Sega: The Blue Sky Company

Sega: The Blue Sky Company

Six years after Dreamcast, the sun is shining for Sega Sammy. How did a company in the depths of despair manage to rebuild itself? And how will it achieve the dominance it craves in the console games market?

The last time Sega made headlines this often was in 2000, when it was losing everything. The underperformance of Dreamcast, the overspend on sales and marketing, the $400 million losses, and the resignation of president Shoichiro Irimajiri signalled dire straits for a company with two other loss makers in its recent history – its amusement arcades and the Saturn.

Then came announcements: Dreamcast discontinued, inventories to be expediently sold, cutbacks to be made, and Sega the platform-holder to be reborn as Sega the platform-agnostic content-provider. Its presence in the videogame software market had slumped to a low of 4.2 per cent; now its goal was to achieve 25 per cent dominance. Its traditional model of recruitment and development was insular and Japanese; now it wanted a world of talent on its payroll.

It’s taken more than six years for that new Sega to emerge, still in transition but clearly once again in control. The severest cutbacks – the layoffs of almost a third of its Tokyo workforce in 2001 and the shedding of unprofitable ISP operations SegaNet and Dreamarena in 2002 – helped turn the first profits in three years within a few months. And when arcade giant Sammy acquired all of Sega’s stock in 2004, creating holding company Sega Sammy, profits for the year tripled to ¥8.76 billion ($76.9 million or £38 million). But headlines over this past year, once again swamped by news of Sega and its unlikely endeavours, have seen something more than the return of its money – its confidence.

moscallout The prolonged precariousness of Japan’s amusement trade has chequered Sega’s past with opposing losses and gains./moscallout

Sega Sammy, like Bandai Namco, is a union built to survive a storm. Totalling over 60 different companies, its subsidiaries handle far more than just videogames, pachislot machines and arcade halls. Real estate company Recipe, Top One toys (aka Sega Toys), Telecom Animation Films, Sega Sammy Golf Entertainment (owner of Hokkaido’s North Country Golf Club) and XYZ Cinemas are all examples, as are operators of Tokyo’s popular electronic darts games and venues. Between them, they’re theoretically capable of responding to every entertainment trend, anticipated or not, that arises.

And they have to be. The prolonged precariousness of Japan’s amusement trade has chequered Sega’s past with opposing losses and gains. One announcement might herald the steadiness of its videogame divisions, to cite February’s nine-month financial reports, while at the same time noting a 23 per cent drop in profits thanks to the decline of the pachinko machine market, Sammy’s once-lucrative monopoly. Meanwhile, Sega’s Ryu Ga Gotoku 2, a CERO D rated roaming brawler, ships over 500,000 units and dominates the Japanese charts. DS dating sim Oshare Majo: Love And Berry repeats the success and fends off Nintendo’s Jump Ultimate Stars, and the Wii, a quirky, unapologetically toylike console built on last-generation technology, outsells PS3 three-to-one and conquers the gaming world. You wouldn’t like to put money on any one aspect of the industry in which Sega has to invest.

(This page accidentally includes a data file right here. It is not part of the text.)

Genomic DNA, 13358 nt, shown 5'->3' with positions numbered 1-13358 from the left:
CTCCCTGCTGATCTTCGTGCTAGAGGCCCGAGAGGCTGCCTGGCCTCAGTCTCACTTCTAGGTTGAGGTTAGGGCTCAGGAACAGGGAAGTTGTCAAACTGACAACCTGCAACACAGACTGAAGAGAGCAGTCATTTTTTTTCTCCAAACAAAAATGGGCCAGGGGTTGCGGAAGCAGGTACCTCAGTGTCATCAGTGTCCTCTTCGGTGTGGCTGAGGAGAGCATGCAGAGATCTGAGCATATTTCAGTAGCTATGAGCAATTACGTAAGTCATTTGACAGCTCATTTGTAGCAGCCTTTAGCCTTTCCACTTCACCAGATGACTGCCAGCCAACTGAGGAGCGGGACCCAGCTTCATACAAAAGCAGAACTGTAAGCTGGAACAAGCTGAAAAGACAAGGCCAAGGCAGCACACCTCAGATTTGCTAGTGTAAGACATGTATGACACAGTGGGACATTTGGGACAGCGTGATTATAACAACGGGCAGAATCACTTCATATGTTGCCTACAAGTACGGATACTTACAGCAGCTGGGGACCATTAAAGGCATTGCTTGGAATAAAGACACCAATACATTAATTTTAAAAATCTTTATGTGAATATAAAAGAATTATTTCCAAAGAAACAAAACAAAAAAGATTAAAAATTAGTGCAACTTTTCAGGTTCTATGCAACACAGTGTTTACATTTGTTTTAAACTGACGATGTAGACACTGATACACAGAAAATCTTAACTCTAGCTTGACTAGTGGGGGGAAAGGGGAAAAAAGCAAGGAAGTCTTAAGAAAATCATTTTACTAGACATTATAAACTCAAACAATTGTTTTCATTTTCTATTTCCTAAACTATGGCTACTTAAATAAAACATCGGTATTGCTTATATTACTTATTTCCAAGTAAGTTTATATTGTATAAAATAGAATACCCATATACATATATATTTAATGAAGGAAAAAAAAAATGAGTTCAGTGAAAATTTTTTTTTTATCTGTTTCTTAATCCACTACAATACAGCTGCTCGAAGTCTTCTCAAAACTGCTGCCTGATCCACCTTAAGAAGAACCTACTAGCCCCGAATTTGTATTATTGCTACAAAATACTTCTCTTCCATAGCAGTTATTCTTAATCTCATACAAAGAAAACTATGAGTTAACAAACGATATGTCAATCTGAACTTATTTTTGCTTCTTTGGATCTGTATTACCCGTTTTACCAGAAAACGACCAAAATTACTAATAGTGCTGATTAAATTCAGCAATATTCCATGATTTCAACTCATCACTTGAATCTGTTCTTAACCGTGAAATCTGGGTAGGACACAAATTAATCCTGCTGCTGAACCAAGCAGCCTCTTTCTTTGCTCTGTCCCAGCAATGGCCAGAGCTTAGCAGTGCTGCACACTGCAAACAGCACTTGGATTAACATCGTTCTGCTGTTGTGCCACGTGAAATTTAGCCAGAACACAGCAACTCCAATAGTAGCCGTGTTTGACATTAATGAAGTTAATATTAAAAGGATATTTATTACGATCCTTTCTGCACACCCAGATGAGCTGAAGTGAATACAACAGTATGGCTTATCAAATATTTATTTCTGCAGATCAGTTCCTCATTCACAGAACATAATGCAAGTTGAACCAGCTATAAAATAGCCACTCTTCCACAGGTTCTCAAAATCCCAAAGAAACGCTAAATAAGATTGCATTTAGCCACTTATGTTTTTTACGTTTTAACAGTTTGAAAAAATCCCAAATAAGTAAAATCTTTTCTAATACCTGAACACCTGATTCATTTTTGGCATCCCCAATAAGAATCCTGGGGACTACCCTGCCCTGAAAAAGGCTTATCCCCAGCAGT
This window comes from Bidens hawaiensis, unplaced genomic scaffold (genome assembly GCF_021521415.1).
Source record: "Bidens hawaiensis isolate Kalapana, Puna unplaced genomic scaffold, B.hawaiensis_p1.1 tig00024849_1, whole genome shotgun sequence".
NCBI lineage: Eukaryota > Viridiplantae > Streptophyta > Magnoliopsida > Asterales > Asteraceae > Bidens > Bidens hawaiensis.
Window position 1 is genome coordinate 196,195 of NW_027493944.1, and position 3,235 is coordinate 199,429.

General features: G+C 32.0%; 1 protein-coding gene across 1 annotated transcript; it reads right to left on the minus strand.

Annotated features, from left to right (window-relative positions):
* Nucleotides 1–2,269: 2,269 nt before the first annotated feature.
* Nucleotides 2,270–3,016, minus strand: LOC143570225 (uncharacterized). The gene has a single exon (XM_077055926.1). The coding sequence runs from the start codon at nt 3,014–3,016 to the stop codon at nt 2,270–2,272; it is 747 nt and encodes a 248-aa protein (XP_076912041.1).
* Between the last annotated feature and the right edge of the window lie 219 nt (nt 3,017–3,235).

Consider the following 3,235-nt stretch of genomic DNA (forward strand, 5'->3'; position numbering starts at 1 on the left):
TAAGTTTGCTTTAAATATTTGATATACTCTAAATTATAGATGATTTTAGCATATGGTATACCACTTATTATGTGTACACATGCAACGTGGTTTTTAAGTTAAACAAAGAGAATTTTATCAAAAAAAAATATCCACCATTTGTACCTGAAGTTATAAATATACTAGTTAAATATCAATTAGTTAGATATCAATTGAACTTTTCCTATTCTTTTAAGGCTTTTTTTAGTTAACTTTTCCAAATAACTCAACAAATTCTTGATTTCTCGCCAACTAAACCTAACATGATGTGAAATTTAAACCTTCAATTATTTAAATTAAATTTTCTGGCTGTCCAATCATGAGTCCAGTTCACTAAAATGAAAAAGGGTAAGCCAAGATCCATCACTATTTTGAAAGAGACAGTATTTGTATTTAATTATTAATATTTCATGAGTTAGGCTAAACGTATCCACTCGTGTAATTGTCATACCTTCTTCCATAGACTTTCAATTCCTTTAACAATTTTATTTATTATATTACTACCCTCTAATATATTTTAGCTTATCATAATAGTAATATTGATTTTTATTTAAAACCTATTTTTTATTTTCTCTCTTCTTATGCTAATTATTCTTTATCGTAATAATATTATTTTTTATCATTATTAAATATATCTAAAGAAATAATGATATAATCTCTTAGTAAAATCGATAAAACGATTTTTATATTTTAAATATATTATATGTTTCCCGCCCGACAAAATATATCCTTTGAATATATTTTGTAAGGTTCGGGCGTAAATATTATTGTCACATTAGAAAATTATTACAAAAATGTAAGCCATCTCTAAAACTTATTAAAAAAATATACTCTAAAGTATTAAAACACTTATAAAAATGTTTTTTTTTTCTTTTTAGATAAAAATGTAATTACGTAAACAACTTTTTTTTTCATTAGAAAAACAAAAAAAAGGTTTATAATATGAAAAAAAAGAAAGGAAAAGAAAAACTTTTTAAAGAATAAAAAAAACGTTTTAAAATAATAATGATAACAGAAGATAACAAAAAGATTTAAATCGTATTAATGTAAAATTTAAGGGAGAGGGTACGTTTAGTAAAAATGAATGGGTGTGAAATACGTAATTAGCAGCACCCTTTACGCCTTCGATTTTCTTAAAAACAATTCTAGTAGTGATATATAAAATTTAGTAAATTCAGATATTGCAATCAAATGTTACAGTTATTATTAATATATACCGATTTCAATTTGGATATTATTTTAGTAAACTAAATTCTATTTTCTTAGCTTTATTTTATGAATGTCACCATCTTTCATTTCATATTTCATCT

So it’s investing in them all. In a bid to exploit the unique growth potential of the Western arcade scene, GameWorks, the arcade chain founded by Sega, Dreamworks and Universal in 1996 and now wholly owned by Sega Sammy, has been reinvented. While Sammy oversees Japan’s facilities, managing the ascending IC-card and outgoing (or so it would seem) pachinko markets, GameWorks is exploring the broader entertainment traditionally offered by bowling alleys and leisure complexes. Several sites now feature flatscreen-dominated sports cafes (dubbed Arena Sports Bar & Grill) alongside traditional game floors, and parent company Sega Amusements USA continues to trial eastern imports, such as Mushiking, in the hope of building its heavily merchandised genre a western audience.

Sega’s balance of home and arcade development has been heavily scrutinised ever since Sammy boss Hajime Satomi, at the birth of Sega Sammy, voiced a desire to shift Sega’s focus from home development to low-cost coin-op manufacture. Sammy’s JAMMA-compatible Atomiswave board was to be the platform, and Satomi warned that if Sega didn’t capitulate on such key issues then Sammy would buy up a controlling number of shares. “It’s true that our original merger proposal was rejected,” he told stockholders, “and that some Sega executives have been opposed to the stock acquisition.” Whether Rikiya Nakagawa, the chief of arcade subsidiary WOW, who quit a week into the merger, was among them is unknown.